NASA has announced today that the Curiosity rover currently putzing around on Mars has conducted its first, extensive test that analyzed soil samples that the rover dug up previously. The results found a "complex chemistry" in the soil. Water, sulfur and chlorine-containing substances were discovered, along with a few other ingredients.
The soil sample was dug up at a site called "Rocknest" that lies in a relatively flat part of Gale Crater, but still miles away from the rover's main destination on the slope of a mountain called Mount Sharp. NASA selected Rocknest as the first scooping site because it has fine sand particles that are well-suited for "scrubbing interior surfaces of the arm's sample-handling chambers."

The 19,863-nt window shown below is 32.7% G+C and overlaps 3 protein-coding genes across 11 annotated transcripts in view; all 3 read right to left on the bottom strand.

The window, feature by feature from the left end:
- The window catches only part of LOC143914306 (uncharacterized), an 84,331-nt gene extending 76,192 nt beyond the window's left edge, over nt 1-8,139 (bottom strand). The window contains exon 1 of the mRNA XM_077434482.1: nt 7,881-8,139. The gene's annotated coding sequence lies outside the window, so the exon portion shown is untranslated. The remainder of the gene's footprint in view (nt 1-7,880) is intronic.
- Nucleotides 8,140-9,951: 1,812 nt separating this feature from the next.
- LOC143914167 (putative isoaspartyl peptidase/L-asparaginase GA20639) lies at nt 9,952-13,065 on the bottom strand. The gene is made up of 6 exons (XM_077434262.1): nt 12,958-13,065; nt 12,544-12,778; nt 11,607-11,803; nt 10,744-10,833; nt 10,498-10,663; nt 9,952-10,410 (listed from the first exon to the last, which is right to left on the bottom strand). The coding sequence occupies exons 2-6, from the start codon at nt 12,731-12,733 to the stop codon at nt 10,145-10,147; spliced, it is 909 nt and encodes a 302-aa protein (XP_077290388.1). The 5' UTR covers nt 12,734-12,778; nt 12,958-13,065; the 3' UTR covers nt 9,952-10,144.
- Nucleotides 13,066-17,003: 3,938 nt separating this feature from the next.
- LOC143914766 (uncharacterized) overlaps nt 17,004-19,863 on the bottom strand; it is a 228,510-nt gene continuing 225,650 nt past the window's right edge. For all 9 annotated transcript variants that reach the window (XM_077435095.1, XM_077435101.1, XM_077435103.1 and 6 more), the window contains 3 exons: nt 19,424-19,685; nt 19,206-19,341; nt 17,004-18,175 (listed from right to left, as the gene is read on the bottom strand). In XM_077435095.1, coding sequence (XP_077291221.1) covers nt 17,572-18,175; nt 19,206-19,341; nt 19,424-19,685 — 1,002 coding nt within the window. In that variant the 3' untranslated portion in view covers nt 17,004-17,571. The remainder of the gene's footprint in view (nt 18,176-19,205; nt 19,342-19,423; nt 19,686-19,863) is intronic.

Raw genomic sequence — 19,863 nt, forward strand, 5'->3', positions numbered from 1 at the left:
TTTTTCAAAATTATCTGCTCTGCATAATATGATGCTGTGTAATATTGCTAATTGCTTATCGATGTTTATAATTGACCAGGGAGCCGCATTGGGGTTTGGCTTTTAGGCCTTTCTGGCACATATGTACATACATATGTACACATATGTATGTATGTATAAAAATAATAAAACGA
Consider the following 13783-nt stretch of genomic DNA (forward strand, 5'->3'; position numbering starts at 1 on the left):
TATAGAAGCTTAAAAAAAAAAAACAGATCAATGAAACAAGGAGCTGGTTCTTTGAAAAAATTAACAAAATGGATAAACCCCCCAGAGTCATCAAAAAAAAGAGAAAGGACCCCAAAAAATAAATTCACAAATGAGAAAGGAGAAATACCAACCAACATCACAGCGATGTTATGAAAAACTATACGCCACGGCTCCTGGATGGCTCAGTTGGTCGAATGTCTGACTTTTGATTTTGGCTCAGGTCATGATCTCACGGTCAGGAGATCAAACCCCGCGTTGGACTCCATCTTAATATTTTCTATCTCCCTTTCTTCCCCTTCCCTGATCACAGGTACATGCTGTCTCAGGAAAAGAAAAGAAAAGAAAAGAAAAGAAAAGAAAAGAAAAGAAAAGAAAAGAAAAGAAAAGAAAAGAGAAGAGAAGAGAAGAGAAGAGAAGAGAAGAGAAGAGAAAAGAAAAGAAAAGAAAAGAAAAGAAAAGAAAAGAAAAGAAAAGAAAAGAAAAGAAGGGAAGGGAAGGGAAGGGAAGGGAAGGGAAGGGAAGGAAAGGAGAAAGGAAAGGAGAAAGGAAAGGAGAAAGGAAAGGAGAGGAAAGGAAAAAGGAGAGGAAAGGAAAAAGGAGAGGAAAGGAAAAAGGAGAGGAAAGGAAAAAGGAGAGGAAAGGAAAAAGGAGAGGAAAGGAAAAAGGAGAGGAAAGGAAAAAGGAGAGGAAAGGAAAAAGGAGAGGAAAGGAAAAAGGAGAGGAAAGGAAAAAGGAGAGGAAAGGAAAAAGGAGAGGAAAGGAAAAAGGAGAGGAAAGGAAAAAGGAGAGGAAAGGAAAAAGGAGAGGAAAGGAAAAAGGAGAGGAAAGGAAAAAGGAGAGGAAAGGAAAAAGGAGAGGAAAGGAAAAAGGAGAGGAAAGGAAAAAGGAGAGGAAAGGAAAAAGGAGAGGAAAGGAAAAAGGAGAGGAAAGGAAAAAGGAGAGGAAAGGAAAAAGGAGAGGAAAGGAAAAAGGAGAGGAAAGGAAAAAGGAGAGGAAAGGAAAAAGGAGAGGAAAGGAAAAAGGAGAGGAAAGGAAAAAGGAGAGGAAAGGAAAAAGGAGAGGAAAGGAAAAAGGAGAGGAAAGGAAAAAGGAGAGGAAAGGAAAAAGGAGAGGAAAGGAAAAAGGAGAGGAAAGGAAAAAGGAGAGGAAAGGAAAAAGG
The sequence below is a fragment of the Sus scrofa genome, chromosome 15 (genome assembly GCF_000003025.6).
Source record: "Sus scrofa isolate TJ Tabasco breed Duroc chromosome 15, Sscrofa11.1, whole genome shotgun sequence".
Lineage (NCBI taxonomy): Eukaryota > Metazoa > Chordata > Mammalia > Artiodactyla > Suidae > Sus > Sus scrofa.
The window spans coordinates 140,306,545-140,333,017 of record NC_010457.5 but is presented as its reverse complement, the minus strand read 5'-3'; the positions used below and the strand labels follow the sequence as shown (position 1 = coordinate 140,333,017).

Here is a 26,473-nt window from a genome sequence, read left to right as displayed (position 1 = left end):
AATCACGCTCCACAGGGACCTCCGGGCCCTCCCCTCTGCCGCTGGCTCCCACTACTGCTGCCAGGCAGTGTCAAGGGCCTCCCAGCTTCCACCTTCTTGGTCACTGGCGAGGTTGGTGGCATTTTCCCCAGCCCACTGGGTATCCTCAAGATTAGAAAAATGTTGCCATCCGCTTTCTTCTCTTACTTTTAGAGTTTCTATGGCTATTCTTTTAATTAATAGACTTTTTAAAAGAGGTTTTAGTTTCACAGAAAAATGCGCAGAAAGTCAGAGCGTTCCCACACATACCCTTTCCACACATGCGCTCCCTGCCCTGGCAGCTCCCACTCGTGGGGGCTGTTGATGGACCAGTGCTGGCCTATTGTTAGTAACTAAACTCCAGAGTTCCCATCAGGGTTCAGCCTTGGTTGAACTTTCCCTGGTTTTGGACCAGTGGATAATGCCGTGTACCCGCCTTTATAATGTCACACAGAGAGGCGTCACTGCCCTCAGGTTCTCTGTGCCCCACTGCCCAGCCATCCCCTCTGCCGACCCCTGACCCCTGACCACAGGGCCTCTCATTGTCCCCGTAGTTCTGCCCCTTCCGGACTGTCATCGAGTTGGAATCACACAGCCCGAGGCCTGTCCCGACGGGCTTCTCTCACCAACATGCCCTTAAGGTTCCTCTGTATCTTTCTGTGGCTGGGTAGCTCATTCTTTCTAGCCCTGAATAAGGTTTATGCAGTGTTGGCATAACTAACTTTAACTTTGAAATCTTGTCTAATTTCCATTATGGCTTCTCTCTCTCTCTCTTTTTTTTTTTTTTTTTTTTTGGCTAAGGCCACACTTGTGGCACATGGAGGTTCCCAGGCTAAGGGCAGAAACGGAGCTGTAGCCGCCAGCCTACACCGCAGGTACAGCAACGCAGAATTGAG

The rover's examination of the dirt samples found that the composition is made up of about "half common volcanic minerals and half non-crystalline materials." Furthermore, the water that was discovered during testing doesn't mean that the sample was wet by any means. Water molecules were simply bound to grains of sand, and it's not unusual, but the quantity that was discovered was higher than anticipated.
Of course, nothing is final yet. NASA says that this is just the beginning of sampling soil on Mars, and the team plans to obviously conduct tons of further tests over the next two years in order to see if Mars once was inhabited with life forms, but the discovery of water molecules is definitely a good sign, and is a step forward for the Mars Curiosity team.